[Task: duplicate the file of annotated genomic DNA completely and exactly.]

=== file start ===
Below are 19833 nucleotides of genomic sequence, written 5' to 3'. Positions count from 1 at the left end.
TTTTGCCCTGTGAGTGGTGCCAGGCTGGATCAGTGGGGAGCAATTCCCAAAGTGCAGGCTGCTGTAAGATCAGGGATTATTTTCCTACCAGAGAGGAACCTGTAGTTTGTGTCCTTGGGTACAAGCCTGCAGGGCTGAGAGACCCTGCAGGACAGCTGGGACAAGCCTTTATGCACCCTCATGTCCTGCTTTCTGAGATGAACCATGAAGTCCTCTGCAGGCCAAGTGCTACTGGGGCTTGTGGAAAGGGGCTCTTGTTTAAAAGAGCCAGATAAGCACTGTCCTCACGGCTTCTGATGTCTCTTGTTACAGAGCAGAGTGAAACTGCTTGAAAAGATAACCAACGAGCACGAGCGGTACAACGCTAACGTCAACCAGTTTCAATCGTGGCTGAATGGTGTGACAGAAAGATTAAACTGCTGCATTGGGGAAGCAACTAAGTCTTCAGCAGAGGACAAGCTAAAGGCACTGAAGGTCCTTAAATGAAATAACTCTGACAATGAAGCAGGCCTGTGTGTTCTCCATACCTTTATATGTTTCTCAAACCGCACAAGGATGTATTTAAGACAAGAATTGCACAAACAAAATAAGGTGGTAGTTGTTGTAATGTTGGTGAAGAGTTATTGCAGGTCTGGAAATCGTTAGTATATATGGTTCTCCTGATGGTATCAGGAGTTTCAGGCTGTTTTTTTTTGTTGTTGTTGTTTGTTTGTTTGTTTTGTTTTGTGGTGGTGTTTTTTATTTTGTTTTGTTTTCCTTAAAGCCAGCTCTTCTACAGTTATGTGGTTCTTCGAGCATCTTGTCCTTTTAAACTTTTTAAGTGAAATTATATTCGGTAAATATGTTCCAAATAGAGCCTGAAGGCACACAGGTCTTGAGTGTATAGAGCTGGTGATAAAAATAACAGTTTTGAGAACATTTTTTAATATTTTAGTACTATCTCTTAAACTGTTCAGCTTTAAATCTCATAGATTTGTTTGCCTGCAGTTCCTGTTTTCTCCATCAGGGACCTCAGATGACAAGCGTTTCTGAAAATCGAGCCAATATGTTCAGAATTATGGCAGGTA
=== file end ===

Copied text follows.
Below are 19833 nucleotides of genomic sequence, written 5' to 3'. Positions count from 1 at the left end.
TTTTGCCCTGTGAGTGGTGCCAGGCTGGATCAGTGGGGAGCAATTCCCAAAGTGCAGGCTGCTGTAAGATCAGGGATTATTTTCCTACCAGAGAGGAACCTGTAGTTTGTGTCCTTGGGTACAAGCCTGCAGGGCTGAGAGACCCTGCAGGACAGCTGGGACAAGCCTTTATGCACCCTCATGTCCTGCTTTCTGAGATGAACCATGAAGTCCTCTGCAGGCCAAGTGCTACTGGGGCTTGTGGAAAGGGGCTCTTGTTTAAAAGAGCCAGATAAGCACTGTCCTCACGGCTTCTGATGTCTCTTGTTACAGAGCAGAGTGAAACTGCTTGAAAAGATAACCAACGAGCACGAGCGGTACAACGCTAACGTCAACCAGTTTCAATCGTGGCTGAATGGTGTGACAGAAAGATTAAACTGCTGCATTGGGGAAGCAACTAAGTCTTCAGCAGAGGACAAGCTAAAGGCACTGAAGGTCCTTAAATGAAATAACTCTGACAATGAAGCAGGCCTGTGTGTTCTCCATACCTTTATATGTTTCTCAAACCGCACAAGGATGTATTTAAGACAAGAATTGCACAAACAAAATAAGGTGGTAGTTGTTGTAATGTTGGTGAAGAGTTATTGCAGGTCTGGAAATCGTTAGTATATATGGTTCTCCTGATGGTATCAGGAGTTTCAGGCTGTTTTTTTTTGTTGTTGTTGTTTGTTTGTTTGTTTTGTTTTGTGGTGGTGTTTTTTATTTTGTTTTGTTTTCCTTAAAGCCAGCTCTTCTACAGTTATGTGGTTCTTCGAGCATCTTGTCCTTTTAAACTTTTTAAGTGAAATTATATTCGGTAAATATGTTCCAAATAGAGCCTGAAGGCACACAGGTCTTGAGTGTATAGAGCTGGTGATAAAAATAACAGTTTTGAGAACATTTTTTAATATTTTAGTACTATCTCTTAAACTGTTCAGCTTTAAATCTCATAGATTTGTTTGCCTGCAGTTCCTGTTTTCTCCATCAGGGACCTCAGATGACAAGCGTTTCTGAAAATCGAGCCAATATGTTCAGAATTATGGCAGGTA